The University of Hawaii Rainbow Wahine soccer team will open its 2019 season playing on campus due to significant damage to its regular field at Waipio Peninsula Soccer Stadium.
In late June, a chemical resin applied to WPSS’s concrete bleacher seating was washed off by heavy rain and onto the field fronting the stands on either side. UH, which receives a permit to play there from the city, will now play on the team’s practice site in Manoa, the Lower Campus Field adjacent to Rainbow Wahine Softball Stadium for its first two tournaments as the Waipio field is repaired.
The resin, epoxy, was meant to fortify the stands from the elements, and was applied by a contractor for the city Parks and Recreation department in late June. The interruption of the curing process by the rain was not anticipated, said parks spokesman Nathan Serota.
“It caught us by surprise. It was one of those things where it was unfortunate timing, when the epoxy was set in,” Serota said. “Not really … anyone to blame, per se. It was kind of a series of unfortunate incidents that happened to that bit of grass and damaged it.”
Grounds crews have worked to restore the browned or dead grass — which extended a few yards into the playing area on either side — and have set up water barriers along the stands to prevent further runoff.
Breaking: Here’s the current state of Waipio Peninsula Soccer Stadium’s field, which was damaged by a chemical resin this summer.#HawaiiWSOC has been displaced for its first two tournaments of the season and will play games on its practice field. https://t.co/c3D8EvpSti pic.twitter.com/1PdX6sGWIf
— Brian McInnis (@Brian_McInnis) August 13, 2019
Waipio Peninsula Soccer Stadium is run by the City and has been home to the UH soccer program since the facility opened in 2000. The Rainbow Wahine have exclusive access to the field this time of year; no other leagues or teams had to be relocated because of the damage, according to parks director Michele Nekota. The stadium’s popular outlying fields were not affected.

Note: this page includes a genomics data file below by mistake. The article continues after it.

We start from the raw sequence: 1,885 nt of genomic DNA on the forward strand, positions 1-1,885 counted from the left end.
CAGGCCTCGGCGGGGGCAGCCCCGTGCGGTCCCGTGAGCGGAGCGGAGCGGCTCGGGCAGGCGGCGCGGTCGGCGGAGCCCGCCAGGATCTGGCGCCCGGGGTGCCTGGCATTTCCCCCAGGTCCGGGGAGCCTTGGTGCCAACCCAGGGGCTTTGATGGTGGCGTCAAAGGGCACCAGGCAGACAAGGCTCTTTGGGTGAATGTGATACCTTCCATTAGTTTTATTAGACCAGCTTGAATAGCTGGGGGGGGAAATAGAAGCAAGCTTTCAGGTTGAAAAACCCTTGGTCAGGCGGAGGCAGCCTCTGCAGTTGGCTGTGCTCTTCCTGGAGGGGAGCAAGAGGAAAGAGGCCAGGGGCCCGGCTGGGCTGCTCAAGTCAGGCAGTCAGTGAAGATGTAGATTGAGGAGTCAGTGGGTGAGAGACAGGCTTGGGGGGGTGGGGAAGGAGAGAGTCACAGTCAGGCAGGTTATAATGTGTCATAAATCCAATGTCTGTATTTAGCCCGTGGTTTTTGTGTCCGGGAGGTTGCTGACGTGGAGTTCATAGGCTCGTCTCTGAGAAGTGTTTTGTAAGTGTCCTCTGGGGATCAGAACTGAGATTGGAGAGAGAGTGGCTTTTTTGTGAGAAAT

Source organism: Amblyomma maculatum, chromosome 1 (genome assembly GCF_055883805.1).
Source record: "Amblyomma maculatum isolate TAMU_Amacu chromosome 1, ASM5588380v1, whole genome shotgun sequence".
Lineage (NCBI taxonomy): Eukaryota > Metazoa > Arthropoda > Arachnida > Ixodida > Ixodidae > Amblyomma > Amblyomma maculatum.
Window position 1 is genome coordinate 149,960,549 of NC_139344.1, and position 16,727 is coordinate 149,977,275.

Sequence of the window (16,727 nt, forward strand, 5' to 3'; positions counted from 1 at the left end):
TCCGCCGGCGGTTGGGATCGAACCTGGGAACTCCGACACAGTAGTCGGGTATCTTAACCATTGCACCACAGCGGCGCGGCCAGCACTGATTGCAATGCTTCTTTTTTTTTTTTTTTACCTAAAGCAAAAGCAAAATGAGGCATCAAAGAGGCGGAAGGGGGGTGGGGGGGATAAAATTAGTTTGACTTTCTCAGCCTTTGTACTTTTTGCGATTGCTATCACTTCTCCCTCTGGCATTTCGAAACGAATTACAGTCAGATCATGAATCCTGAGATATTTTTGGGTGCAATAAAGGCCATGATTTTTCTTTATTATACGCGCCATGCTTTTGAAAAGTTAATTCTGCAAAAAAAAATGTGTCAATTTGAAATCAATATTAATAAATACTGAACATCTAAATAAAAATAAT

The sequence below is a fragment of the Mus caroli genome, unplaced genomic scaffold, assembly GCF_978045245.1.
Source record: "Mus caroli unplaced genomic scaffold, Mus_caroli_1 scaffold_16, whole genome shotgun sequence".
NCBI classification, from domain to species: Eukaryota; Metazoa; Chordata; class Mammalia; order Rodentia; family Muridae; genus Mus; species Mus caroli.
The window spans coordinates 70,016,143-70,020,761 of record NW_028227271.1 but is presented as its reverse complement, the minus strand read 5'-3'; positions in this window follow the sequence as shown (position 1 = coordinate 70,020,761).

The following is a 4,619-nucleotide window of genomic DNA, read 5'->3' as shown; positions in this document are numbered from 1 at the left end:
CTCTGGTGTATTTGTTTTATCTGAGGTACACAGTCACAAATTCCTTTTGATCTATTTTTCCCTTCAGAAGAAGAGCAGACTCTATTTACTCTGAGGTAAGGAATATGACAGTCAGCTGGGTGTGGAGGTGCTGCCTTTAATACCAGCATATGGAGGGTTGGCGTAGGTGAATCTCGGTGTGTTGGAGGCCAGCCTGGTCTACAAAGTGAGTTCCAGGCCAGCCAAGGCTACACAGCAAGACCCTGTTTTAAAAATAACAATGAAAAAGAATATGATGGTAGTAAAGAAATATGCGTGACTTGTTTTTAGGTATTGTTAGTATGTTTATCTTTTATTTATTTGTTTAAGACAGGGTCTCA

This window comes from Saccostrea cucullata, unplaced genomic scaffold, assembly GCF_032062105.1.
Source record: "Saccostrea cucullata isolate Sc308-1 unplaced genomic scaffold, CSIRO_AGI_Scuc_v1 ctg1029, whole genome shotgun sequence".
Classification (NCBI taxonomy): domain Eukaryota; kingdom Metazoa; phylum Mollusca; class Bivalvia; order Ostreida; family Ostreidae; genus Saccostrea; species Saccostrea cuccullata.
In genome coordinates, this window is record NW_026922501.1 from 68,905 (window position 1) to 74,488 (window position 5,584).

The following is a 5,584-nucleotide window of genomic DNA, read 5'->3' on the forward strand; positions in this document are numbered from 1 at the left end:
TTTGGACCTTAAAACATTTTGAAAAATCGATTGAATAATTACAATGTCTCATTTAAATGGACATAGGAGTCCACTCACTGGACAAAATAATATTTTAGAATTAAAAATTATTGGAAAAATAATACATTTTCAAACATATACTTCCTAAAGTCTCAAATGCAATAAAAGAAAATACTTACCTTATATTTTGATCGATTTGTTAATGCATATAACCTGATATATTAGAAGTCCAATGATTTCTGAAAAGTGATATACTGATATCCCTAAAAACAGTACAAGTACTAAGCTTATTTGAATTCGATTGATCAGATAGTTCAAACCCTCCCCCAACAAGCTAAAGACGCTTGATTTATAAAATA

UH opens the season against USC in the Outrigger Soccer Kickoff on Aug. 22, followed by San Francisco on Aug. 26. UH then hosts Nevada (Aug. 29) and Sacramento State (Aug. 31) in the Rainbow Wahine Soccer Invitational. All matches have been moved up to 3:30 p.m. because of the absence of lights at UH’s grass field, which has the same dimensions as the Waipio field. Other logistics, like portable seating, a scoreboard, and team locker room access is still being worked out by UH, which has notified the other teams of the situation.
UH does not play at home again until mid-September.
Serota expressed confidence that the Waipio field will be ready to play by then, adding that there has been considerable improvement to the playing pitch since the runoff incident.
“We’re pretty confident,” Serota said. “We have a really good grass maintenance staff, and the field was almost there for usability for the Wahine soccer team. It was an abundance of caution to try and make sure they can have it for the rest of the season.”
As of Monday, though, the Star-Advertiser observed much of the stadium field still appeared patchy and dead in spots.
UH coach Michele Nagamine said she is taking a “glass half-full” approach to the situation.
“Considering it is a public park, the staff is working as hard as they can, and likewise our staff on campus is working as hard as they can (to ready our field),” Nagamine said. “So although it breaks my heart to see such a nice field go through that kind of injury, I know that it’s not something that could be helped.”
The turf football field at UH’s T.C. Ching Athletics Complex is not available due to renovations being performed on the outlying track. In addition, the the team’s preference is to play on grass.
The last time UH played an official game on its grass practice field was against Hawaii Pacific on Sept. 25, 2013, in front of about 200 people. That was due to UH being unable to secure a permit to play at WPSS for the game added late to the schedule.
In 2014, Texas threatened not to play at WPSS in a season-opening tournament because of what it deemed as unsafe field conditions but eventually agreed to play after emergency maintenance and leveling repairs were conducted. There were no known field issues from then through the 2018 season.